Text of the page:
Trying to predict the fortunes of an NBA team before the season has started is an undertaking fraught with peril. I was pretty sure that the 06-07 Clippers were going to be very, very good. And they finished 40-42. Nearly everyone thought the 07-08 Lakers were at best an 8th seed, and they finished as Western Conference Champions. It goes without saying that some eventualities simply can't be foreseen, except perhaps by Nostradamus or the FSM. Significant injuries to, say, all of a team's point guards, or all of their, you know, players, can invalidate even the most insightful prognostication. As can the addition of 7 foot Spaniards. But even when a team remains relatively unchanged, it can be very difficult to know what to expect. Unless perhaps that team is the ever-so-predictable Spurs.
With a new star, three new starters, seven new names in the 10-man rotation and ten new faces overall, the 08-09 Los Angeles Clippers pose a particularly difficult challenge. Will this team be very good, good, bad or very bad? Yes, it will. One of those - I'm pretty sure.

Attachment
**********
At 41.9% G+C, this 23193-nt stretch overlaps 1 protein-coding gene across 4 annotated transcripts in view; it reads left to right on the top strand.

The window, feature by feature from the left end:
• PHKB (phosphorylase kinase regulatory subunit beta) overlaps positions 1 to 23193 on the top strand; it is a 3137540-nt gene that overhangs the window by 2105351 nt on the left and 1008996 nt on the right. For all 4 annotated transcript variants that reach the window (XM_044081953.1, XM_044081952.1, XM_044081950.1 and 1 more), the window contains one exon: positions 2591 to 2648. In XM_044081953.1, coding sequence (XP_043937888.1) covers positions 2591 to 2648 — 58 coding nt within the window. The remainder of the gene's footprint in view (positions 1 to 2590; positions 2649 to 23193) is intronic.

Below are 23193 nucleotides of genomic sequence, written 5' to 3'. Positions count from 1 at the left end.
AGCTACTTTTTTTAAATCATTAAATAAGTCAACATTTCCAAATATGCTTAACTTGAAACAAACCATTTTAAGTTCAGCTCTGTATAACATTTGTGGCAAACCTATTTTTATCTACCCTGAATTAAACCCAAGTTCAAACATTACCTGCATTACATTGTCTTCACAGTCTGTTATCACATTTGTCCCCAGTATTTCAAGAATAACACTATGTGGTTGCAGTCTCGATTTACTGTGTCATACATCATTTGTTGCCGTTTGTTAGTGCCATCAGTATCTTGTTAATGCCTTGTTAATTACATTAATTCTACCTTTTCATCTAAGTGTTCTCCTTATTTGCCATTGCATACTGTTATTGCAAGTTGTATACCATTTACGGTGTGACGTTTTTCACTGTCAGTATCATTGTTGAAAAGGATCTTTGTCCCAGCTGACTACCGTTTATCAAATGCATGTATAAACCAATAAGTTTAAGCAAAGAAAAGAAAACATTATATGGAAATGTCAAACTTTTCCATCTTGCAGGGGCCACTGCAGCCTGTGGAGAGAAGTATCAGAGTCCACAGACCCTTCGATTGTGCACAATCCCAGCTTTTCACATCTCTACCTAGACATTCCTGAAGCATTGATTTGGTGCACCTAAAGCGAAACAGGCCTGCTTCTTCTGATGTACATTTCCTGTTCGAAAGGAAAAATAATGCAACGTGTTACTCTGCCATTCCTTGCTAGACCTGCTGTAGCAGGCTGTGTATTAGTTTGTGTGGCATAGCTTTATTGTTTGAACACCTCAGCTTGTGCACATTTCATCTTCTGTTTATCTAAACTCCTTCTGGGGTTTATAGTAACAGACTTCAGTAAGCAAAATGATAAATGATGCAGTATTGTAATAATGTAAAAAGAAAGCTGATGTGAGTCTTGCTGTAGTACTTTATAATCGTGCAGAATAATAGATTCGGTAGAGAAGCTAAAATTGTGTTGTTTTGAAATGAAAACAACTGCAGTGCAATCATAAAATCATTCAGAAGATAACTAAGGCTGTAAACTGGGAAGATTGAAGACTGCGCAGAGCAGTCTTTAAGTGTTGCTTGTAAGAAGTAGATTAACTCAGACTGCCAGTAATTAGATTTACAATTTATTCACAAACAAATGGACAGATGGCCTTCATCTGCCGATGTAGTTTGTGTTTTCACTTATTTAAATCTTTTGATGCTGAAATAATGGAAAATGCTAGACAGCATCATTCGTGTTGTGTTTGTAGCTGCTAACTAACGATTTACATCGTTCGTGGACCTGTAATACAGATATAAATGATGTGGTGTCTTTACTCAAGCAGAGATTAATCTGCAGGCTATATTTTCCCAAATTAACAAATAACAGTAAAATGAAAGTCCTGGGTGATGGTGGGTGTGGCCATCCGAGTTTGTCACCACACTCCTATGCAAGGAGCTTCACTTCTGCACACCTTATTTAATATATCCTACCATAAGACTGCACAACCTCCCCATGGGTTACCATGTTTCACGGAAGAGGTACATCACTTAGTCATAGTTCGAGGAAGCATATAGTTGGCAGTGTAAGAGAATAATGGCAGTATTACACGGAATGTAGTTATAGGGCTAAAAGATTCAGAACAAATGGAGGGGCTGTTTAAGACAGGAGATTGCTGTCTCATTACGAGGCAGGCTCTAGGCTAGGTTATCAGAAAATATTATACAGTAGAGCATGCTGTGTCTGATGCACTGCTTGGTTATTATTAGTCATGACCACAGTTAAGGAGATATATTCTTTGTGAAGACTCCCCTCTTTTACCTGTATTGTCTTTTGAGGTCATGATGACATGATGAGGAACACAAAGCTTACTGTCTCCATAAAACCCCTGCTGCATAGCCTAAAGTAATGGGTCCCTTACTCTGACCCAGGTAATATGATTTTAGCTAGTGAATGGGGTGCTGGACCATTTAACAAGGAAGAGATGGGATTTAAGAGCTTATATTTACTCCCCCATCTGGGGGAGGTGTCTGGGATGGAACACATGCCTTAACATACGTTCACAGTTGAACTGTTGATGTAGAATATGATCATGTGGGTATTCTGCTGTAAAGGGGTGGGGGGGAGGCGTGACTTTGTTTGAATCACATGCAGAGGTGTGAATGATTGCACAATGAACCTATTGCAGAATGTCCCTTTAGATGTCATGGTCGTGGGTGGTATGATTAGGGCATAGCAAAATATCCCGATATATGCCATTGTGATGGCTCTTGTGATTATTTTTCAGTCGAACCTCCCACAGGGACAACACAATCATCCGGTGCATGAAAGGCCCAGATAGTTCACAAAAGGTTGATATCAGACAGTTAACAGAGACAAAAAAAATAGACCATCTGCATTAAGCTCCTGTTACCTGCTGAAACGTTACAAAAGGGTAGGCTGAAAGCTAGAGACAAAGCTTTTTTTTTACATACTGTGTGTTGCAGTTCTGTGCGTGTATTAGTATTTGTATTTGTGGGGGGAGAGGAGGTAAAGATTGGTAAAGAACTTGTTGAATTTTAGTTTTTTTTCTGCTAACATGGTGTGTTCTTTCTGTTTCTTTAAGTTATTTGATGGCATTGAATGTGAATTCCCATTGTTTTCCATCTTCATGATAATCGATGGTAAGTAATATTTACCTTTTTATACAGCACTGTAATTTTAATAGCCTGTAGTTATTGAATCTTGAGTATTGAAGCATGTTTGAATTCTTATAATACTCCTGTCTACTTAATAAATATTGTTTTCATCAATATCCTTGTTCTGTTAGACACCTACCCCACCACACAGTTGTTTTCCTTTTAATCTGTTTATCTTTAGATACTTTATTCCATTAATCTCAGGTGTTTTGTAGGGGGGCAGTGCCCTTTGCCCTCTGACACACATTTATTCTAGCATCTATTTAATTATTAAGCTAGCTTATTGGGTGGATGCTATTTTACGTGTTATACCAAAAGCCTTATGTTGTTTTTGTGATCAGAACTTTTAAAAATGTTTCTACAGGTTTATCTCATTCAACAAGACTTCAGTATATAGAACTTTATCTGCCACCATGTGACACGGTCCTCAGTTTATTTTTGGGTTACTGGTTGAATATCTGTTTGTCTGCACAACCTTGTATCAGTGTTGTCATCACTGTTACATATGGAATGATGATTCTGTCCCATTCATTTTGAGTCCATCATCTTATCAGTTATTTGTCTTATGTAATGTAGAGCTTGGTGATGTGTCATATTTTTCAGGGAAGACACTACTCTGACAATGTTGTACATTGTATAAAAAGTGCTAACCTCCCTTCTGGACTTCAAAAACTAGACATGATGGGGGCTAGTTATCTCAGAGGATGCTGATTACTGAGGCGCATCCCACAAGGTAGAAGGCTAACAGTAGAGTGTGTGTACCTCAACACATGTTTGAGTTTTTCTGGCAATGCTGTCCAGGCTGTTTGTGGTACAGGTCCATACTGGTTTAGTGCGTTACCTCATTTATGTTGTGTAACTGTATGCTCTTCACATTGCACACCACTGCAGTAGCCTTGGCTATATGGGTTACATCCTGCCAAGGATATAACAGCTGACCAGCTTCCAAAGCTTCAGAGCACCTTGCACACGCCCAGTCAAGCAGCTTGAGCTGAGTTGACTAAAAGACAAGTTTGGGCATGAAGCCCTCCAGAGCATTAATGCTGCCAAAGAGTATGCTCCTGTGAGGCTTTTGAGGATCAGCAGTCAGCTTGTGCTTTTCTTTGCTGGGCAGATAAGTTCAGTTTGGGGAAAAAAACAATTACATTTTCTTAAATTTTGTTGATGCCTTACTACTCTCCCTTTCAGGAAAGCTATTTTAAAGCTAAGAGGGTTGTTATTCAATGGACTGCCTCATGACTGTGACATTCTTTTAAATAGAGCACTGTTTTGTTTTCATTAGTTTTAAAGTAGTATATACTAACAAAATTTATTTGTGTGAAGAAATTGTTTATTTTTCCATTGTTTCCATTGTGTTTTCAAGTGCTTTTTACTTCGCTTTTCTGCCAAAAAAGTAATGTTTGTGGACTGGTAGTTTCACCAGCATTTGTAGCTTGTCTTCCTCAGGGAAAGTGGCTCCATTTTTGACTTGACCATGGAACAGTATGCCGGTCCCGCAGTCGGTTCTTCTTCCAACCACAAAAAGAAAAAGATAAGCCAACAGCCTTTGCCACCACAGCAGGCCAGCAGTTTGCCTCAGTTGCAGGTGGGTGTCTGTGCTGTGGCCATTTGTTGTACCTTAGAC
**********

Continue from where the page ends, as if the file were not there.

With Elton Brand playing power forward somewhere back East (who cares, really), the franchise has lost its face. But, at the same time it has found it's face - the much-hairier visage of Baron Davis.
While reasonable people are free to disagree, I think that Baron is an upgrade over Brand as 'star of the team'. Here's why:
- He plays a more important position. Point guard is the engine that runs any team. In crucial situations, you want the ball in the hands of your best player. When that player happens to be your point guard, it's a lot easier to make that happen. Davis is by some accounts a top 5 point guard in the NBA. Regardless of where you rank him, he's damn good.